|The first excerpt represents the element of Air. It speaks of mental influences and the process of thought, and is drawn from The Riverman by Stewart Edward White:
Orde looked up in astonishment, but he did not pretend to deny the
implied accusation as to his destination.
"Why, mother!" he cried. "She's only seen me three or four times!
"I know," nodded Grandma Orde, wisely. "I know. But you mark my
words; she cares for you."
She said nothing more, but stood looking while Orde folded and laid
away, his head bent low in thought. Then she placed her hand for an
instant on his shoulder and went away. The Ordes were not a
The journey to New York was at that time very long and disagreeable,
|The second excerpt represents the element of Fire. It speaks of emotional influences and base passions, and is drawn from The Art of War by Sun Tzu:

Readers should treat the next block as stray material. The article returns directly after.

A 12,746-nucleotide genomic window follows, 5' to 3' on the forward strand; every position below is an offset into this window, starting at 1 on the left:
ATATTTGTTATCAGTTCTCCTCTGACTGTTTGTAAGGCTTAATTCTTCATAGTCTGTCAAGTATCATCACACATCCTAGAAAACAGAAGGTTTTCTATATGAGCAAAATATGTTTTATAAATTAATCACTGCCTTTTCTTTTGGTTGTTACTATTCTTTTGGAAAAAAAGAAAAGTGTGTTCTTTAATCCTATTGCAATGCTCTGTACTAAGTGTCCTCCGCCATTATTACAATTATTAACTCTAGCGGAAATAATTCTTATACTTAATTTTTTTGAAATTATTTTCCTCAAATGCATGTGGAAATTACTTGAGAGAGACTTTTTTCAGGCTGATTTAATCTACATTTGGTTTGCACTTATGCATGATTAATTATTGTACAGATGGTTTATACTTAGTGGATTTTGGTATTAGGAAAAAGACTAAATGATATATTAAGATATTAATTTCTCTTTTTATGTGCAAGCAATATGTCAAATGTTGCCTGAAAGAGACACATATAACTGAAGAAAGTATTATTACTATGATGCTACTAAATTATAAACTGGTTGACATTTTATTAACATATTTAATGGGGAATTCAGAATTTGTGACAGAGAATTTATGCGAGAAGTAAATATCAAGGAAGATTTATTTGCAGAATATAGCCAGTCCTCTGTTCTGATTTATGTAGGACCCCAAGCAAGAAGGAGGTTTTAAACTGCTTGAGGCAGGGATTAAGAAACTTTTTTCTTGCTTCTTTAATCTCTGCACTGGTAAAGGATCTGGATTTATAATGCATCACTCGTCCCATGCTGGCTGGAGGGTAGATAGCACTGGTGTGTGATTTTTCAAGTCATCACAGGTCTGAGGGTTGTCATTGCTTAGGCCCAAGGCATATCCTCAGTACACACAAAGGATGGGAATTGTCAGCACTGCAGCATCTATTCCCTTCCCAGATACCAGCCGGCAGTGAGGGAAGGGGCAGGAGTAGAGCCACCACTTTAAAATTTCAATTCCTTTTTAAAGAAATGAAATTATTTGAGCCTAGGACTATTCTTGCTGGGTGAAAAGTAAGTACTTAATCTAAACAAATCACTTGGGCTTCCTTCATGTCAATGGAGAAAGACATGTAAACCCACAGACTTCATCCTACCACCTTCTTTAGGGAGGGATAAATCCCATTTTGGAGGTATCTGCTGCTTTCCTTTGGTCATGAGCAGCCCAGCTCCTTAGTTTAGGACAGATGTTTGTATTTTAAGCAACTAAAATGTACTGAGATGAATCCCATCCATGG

warriors. The animals, maddened with pain, dashed furiously
into the enemy's camp where they caused the utmost confusion and
dismay; for their tails acted as torches, showing up the hideous
pattern on their bodies, and the weapons on their horns killed or
wounded any with whom they came into contact. In the meantime,
the band of 5000 had crept up with gags in their mouths, and now
threw themselves on the enemy. At the same moment a frightful
din arose in the city itself, all those that remained behind
making as much noise as possible by banging drums and hammering
on bronze vessels, until heaven and earth were convulsed by the
uproar. Terror-stricken, the Yen army fled in disorder, hotly
The Art of War